We were recently interviewed for an article about trauma in a Brazilian magazine. The questions and answers which came up should prove to be useful information for anybody looking to find out more about PTSD and Trauma recovery.
What is the difference between a ‘normal’ trauma and a big trauma, such as surviving a school shooting? Are the symptoms different? Does one ‘matter’ more than the other?
There isn’t really a ‘normal’ trauma, as trauma by its very nature is always overwhelming, disturbing and disruptive and whatever its origin can have a significantly adverse impact on a person’s physical and psychological well-being. Thus every trauma matters. However, certain types of trauma, especially when they involve intended harm, violence, cruelty, killings and injuries inflicted on humans by other humans, involving the loss of children or closed loved ones are usually much harder to come to terms with. Further the effect of some of these ‘larger scale’ traumas does not only severely impact those directly affected but its shock also ripples into and affects whole communities and larger social networks. The initial symptoms for those affected would be those of an Adjustment Disorder to stressful life events and may include secondary symptoms of traumatic grief, depression, anxiety and a number of dissociative symptoms. After a month’s time these may develop into Post Traumatic Stress Disorder (PTSD). Trauma affects each person differently depending on a variety of underlying factors, including their developmental age, the internal and external resources available to them, their life circumstances, including their past life history, emotional maturity and resilience, their family and support network, their health, the help and support provided during and immediately following the trauma and others. Thus it is very difficult to make predictions as to the effect on each individual, however, the psychological consequences of such events can be enormous on a person’s life.
What effect does time have on PTSD and trauma? Does time make it easier to live with it? Why?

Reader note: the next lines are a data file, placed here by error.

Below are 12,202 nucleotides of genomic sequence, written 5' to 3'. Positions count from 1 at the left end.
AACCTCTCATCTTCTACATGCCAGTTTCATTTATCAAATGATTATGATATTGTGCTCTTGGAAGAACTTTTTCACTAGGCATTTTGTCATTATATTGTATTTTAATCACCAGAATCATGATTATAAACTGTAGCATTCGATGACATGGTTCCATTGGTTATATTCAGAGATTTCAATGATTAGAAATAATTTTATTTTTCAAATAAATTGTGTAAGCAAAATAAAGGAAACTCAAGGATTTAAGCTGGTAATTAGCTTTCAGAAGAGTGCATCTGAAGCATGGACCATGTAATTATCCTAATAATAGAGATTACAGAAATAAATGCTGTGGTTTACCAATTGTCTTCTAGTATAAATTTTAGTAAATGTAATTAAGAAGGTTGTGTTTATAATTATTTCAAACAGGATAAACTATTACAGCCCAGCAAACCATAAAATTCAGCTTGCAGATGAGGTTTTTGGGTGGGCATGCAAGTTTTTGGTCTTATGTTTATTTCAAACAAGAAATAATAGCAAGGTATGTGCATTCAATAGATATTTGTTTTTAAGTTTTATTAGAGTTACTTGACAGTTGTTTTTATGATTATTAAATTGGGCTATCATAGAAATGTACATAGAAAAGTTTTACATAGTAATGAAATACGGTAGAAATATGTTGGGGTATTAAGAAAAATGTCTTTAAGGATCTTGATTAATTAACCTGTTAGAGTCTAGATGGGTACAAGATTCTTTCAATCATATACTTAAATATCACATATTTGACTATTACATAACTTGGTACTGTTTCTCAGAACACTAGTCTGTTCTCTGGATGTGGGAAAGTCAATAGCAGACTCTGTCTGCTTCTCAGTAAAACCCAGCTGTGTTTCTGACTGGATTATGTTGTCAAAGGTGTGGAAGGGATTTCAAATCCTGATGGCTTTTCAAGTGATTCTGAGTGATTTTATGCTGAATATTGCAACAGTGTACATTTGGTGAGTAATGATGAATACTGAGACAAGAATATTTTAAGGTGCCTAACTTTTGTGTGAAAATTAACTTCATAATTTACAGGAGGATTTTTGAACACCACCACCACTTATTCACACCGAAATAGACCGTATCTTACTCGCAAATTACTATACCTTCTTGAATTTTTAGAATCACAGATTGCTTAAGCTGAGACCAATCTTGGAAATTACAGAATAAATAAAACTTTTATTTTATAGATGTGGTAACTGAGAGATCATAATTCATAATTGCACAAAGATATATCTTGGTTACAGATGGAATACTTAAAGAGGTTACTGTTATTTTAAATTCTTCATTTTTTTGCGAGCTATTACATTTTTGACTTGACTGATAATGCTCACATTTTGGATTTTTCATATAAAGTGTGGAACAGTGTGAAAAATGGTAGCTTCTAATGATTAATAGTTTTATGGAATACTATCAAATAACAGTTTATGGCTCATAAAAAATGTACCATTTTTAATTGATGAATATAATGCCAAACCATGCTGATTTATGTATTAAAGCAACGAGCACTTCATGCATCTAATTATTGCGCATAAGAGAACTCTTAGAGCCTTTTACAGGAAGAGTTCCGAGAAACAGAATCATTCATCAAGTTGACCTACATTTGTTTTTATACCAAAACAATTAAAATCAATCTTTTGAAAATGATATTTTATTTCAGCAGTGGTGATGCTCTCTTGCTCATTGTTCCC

Time itself does not usually help people to recover if a trauma has been totally overwhelming and the person has been affected by PTSD, as this would have led to neurophysiological changes in the body, which do not get healed by time alone. On the surface it may seem that those affected by PTSD have come to terms with the impact of their trauma, because it is difficult for outsiders to glean the actual internal psychological wounds people may be carrying. People may have learnt to adjust through processes of dissociation from the traumatic experiences and by avoiding reminders of the events that happened. This can lead to a heavily restricted quality of life and those affected by PTSD often can’t share with others how they are truly feeling inside. The PTSD may affect their ability to maintain close relationships with others, they may alternate between feelings of numbness and shut-down and feelings of hyperarousal, flashbacks and irritability. They may be on constant alert to potential triggers in their environment. Their sleep might be very disrupted and they may be plagued by nightmares and bad dreams. They may also suffer from concentration problems and their day-to-day memory may be affected. Many sufferers of these symptoms adapt by splitting into a so-called “Apparently normal functioning” Personality (ANP) part that is oriented towards helping them get on with life as best as possible, while attempting to keep away or dissociate from the emotional, traumatised parts of self (EPs). These EPs stay stored away in subconscious or unconscious memory systems often in the form of body memory, from which they interfere at unbidden times with a person’s ability to functioning.
Do you have any data that proves the efficiency of therapy or medicine in helping trauma survivors?